False Discovery Rate for 2x2 Contingency Tables Details
This tool estimates the False Discovery Rate (FDR) for 2x2 Contingency Tables, based on an extension to Fisher’s exact test.
When testing a large number of hypotheses, it can be helpful to estimate or control the false discovery rate (FDR), the expected proportion of tests called significant that are truly null. We extend Fisher's exact test to calculate the exact null distribution over a set of 2x2 contingency tables. We use these computations to determine pooled p-values, and q-values.
The tool accepts a tab delimited text file describing a set of contingency tables. Each line in the file describes one table by providing the table counts. For example, the line 34 78 98 70, describes a table:
The user can specify any number of columns preceding the table counts containing table descriptions, and any number of columns after the table counts.
We allow the following options for processing the data (for more details please refer to the technical report):
- Input file - specify the file containing the set of contingency tables.
- First row contains column headers - use this option to ignore the first line, if it contains column headers or any other text information.
- Table counts start on column - specify how many of the initial columns to ignore (when they contain textual description of the table). There is no need to explicitly specify the number of columns that should be ignored after the table counts.
- Compute positive FDR (pFDR) - use this option to switch between the computation of FDR (unchecked) and positive FDR (checked).
- Filter irrelevant tables - use this option to ignore tables that could not possibly achieve a significant p-value.
- Pi evaluation method - select the method for estimating the ratio of true nulls (pi) in the data.
- Pi=1 - do not attempt to estimate pi.
- sum of observed p-values / expected - estimate pi using the ratio of the number of observed test with a specific p-value and the expected number of such tests under the null hypothesis. When filtering is selected. this is the only valid method.
- 2*avg(p-value) - estimate pi using twice the average p-value.
- Output all computed statistics - select this option to include in the computed table all the statistics computed in the process. When this option is not used, only q-values are reported.
Once you have selected an input file and all the appropriate options for your application, press Compute
. The tool will report the progress of the computation and, once completed, present the results. This process may take a few minutes based on the number of tables and the counts of the tables. We provide the following results:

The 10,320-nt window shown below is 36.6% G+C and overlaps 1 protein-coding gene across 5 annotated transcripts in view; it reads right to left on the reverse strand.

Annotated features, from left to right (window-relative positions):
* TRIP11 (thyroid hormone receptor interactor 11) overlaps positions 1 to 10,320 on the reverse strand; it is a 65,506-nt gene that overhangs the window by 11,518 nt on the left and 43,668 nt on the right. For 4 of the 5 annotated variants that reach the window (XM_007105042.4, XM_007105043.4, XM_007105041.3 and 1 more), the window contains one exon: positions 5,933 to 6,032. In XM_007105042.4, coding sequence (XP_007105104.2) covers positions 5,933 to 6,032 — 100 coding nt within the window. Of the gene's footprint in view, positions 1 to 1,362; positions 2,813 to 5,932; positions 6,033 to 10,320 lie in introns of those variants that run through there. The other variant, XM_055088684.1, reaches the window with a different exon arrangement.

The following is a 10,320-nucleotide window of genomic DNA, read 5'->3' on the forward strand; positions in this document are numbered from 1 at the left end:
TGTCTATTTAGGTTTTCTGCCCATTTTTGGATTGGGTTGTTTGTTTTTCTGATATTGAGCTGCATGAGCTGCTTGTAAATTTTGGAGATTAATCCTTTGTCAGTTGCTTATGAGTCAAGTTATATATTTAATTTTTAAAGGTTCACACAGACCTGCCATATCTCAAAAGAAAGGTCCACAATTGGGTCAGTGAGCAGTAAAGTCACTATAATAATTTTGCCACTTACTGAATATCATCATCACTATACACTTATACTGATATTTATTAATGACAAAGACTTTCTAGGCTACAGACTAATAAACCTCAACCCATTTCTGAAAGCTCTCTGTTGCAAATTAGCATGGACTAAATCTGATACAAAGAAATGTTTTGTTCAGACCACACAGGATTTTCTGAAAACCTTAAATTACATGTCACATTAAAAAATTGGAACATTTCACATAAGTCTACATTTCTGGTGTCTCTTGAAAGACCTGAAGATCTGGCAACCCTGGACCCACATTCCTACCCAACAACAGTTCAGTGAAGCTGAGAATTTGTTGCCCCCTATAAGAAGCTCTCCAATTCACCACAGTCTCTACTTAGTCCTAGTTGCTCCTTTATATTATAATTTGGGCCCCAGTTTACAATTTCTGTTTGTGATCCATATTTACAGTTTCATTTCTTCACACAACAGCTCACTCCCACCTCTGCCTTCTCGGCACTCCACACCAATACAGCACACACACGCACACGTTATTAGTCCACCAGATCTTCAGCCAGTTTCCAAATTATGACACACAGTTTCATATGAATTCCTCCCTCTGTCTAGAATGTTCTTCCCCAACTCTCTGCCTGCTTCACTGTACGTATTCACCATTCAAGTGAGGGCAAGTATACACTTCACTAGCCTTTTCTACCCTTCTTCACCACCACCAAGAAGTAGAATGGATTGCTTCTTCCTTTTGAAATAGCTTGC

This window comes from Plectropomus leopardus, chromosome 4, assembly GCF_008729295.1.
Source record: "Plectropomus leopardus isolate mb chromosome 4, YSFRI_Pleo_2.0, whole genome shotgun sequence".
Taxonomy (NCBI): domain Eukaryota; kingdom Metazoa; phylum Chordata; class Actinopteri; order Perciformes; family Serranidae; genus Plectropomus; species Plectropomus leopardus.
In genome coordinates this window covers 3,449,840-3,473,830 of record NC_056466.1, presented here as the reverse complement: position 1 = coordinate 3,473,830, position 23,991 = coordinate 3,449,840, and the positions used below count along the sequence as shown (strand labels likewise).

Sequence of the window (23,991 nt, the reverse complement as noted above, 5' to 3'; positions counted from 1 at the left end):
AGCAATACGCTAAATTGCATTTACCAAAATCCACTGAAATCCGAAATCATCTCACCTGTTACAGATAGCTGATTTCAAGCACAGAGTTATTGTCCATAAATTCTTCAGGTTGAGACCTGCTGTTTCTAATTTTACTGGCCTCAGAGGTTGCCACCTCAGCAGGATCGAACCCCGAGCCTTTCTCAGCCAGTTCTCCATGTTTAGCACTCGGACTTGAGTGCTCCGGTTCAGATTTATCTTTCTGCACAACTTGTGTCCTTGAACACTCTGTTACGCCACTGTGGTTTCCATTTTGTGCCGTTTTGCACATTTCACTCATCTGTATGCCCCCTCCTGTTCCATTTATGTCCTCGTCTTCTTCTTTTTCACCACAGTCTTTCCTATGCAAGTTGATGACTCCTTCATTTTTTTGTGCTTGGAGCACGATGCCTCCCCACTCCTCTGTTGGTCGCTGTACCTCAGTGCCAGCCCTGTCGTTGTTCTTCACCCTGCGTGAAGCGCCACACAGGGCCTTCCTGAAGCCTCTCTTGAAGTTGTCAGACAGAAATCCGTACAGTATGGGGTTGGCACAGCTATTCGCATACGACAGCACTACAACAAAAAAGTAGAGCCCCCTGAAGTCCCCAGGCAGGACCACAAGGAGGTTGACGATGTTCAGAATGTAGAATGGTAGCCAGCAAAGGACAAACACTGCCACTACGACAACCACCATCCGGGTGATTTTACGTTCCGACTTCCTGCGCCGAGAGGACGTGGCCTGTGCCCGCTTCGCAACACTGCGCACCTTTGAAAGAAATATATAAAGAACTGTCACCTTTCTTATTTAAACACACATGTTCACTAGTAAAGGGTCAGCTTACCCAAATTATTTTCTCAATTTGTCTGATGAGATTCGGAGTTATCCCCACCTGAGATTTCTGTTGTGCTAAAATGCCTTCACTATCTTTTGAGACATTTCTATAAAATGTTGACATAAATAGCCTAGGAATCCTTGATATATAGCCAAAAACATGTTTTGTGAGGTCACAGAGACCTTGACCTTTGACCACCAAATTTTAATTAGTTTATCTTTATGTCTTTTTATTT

Data - in the Data pane we report, in addition to the input data, the following values:
To use the data, press Copy to clipboard. Then you can paste the information to any application, such as Microsoft Excel.
- p-value - p-values computed using Fisher's exact test.
- pooled p-value - pooled p-values across the multiple tests.
- pr(R(p)>0) (if pFDR is selected) - the probability that at least one test is rejected at p. This quantity is used in the computation of the pFDR.
- filtering pi (if filtering is selected) - - the estimated ratio of nulls among those tests that could possibly achieve the current p-value.
- pFDR (if pFDR is selected) - the positive false discovery rate.
- FDR (if pFDR is not selected) - the false discovery rate.
- q-value - the q-value for the specific table.
- p-value histogram - the histogram of p-values. Use Zoom to focus on the more significant p-values.
- q-value vs. p-value - shows q-value as a function of p-value. Use Zoom to focus on the more significant p-values.
- #tests vs. q-value - the computed number of tests with a specific q-value. Use Zoom to focus on the more significant q-values.
We provide a file containing a set of contingency tables as an example. To test our tool, save this file to your local computer, and then use it as the Input file in the tool.
Data description: The MHC locus on Chromosome 6 contains three HLA class I genes, A, B and C. These genes are very important for the adaptive immune response, and are remarkably variable, with thousands of known variations (alleles). Because these genes are located in the same region, they tend to be inherited together, such that certain pairs of HLA alleles tend to be correlated in different populations. Rousseau and colleagues recently looked for correlations between HLA alleles and observed adaptations in HIV. As a meta analysis, they looked for correlations between HLA alleles using Fisher's exact test. Such correlations were useful in determining which HLA allele was likely responsible for an observed adaptation in HIV. The example file consists of contingency tables measuring the frequency of co-occurrence for each HLA allele in Rousseau et al's study population (more information available here).
(Rousseau et al 2008 Journal of Virology, 82(13):6434-6446)
While our application is designed to handle large table sets (was tested with about 100K tables) with large counts (was tested with n=500K), further scaling options are unavailable through the Silverlight user interface.
To access all the possible options, install the complete application from CodePlex.
Let us know what you think! If you have suggestions, or encounter problems, please send a mail to one of the authors below.